“Second, Islamic fundamentalism has not created a monolithic terrorism threat against the United States or other Western countries…. When one studies the various suicide terrorist campaigns by Hezbollah, Hamas, and al-Qaeda what stands out is not that these groups share military resources or act in concert, like a monolithic movement. Instead, what stands out is that each is driven by essentially nationalist goals to compel target democracies to withdraw military forces from their particular homeland.”

“Third, the idea that all Muslims around the world are quietly anti-American because Islam encourages hatred for American values for democracy and free markets does not square with the facts. Indeed, robust evidence shows that American military policies, not revulsion against Western political and economic values, are driving anti-Americanism among Muslims.” Pape went on to discuss polling among Muslims concerning world trade, free markets and democracy showing high numbers in favor of these in Muslim countries. He also presented a poll showing the severe drop in Muslims with a favorable view of the U.S. from 2000 to 2004.

Unless “our freedoms” in the United States were only established in 2000 it is difficult to find evidence of President Bush’s contention on September 20, 2001 : “They hate our freedoms -- our freedom of religion, our freedom of speech, our freedom to vote and assemble and disagree with each other.” Since these freedoms were established in the Constitution well over 200 years ago why did the U.S.’s favorability among Muslims drop seriously in 2002 and 2003? Pape presented data supporting the following conclusion: “Rather, the taproot is American military policy. Overwhelming majorities across a range of Muslim countries believe that the United States conquered Iraq to control its oil or to help Israel rather than to end terrorism or promote democracy, and fear that their country might be next.”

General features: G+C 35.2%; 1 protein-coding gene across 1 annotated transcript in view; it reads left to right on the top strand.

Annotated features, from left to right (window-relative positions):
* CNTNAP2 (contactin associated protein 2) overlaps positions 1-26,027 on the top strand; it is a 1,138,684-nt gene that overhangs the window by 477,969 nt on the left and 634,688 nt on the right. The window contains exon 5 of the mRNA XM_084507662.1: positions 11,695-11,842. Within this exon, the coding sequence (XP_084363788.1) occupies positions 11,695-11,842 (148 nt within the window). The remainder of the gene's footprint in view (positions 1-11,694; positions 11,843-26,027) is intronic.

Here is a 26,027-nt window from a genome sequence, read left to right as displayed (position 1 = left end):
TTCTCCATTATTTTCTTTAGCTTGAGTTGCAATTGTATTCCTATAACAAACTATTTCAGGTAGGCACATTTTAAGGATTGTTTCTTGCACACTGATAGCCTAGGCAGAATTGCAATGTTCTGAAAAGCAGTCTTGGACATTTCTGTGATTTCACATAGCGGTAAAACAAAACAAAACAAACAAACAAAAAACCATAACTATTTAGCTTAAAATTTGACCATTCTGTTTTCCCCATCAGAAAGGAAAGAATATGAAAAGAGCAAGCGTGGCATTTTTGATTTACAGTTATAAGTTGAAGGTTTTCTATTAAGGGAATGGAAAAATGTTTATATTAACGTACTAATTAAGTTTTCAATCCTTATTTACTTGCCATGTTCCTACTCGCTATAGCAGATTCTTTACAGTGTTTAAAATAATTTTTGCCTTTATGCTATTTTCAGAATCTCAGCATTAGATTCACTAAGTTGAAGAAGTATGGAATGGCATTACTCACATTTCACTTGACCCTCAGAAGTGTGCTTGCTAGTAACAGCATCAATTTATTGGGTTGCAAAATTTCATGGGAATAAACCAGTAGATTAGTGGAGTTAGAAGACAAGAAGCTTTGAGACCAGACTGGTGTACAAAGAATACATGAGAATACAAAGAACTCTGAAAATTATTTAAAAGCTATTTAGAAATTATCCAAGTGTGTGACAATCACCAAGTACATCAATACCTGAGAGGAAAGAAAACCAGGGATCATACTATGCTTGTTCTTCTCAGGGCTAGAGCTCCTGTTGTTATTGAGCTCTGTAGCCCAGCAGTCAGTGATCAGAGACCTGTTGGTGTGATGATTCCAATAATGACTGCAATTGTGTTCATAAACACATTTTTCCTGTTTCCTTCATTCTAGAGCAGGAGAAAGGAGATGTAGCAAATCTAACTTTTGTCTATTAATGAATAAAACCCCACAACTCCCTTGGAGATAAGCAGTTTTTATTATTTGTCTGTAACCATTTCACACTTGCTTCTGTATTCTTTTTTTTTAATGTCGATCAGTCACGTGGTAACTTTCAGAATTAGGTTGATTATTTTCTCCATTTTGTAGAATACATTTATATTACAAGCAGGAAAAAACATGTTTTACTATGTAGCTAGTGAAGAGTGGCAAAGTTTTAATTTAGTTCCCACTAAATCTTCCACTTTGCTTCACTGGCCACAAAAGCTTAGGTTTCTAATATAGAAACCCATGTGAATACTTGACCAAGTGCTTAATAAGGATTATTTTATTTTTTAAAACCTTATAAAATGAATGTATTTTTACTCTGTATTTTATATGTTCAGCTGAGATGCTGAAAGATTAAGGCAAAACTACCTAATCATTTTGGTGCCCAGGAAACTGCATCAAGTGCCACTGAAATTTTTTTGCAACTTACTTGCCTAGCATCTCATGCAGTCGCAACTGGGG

Pape continued: “Fourth, the idea that Islamic fundamentalism is on the verge of world domination and poses a realistic treat to impose Islamic laws in the United States and Europe is pure fantasy. Some [Muslim] radicals may harbor such delusions. Some fearmongers may use such delusions to whip up hysteria. But these are delusions nonetheless.” [Hmmm. I wonder which "fearmongers" he has in mind?]

Finally Pape concluded: “Fifth, and most important, an attempt to transform Muslim societies through regime change is likely to dramatically increase the threat we face. The root cause of suicide terrorism is foreign occupation and the threat that foreign military presence poses to the local community’s way of life. Hence, any policy that seeks to conquer Muslim societies in order, deliberately, to transform their culture is folly.”

Thus, pseudo-conservatives like Frum and Perle manage to completely misunderstand the terrorist threat that we face and perversely misguide us about how to comabt it. Pape argued that what Frum and Perle recommend, moving "boldly against [Iran] and against all the other sponsors of terrorism as well: Syria, Libya, and Saudi Arabia”, is precisely the action most likely to increase the terrorist threat. If one looks carefully at the foreign policy recommendations of the radical right since World War II I think it is actually quite typical that the policies they so vigorously recommend have precisely the opposite effects to those they expect. If we want to make our world problems worse then we should certainly do what the Richard Perles of this world recommend.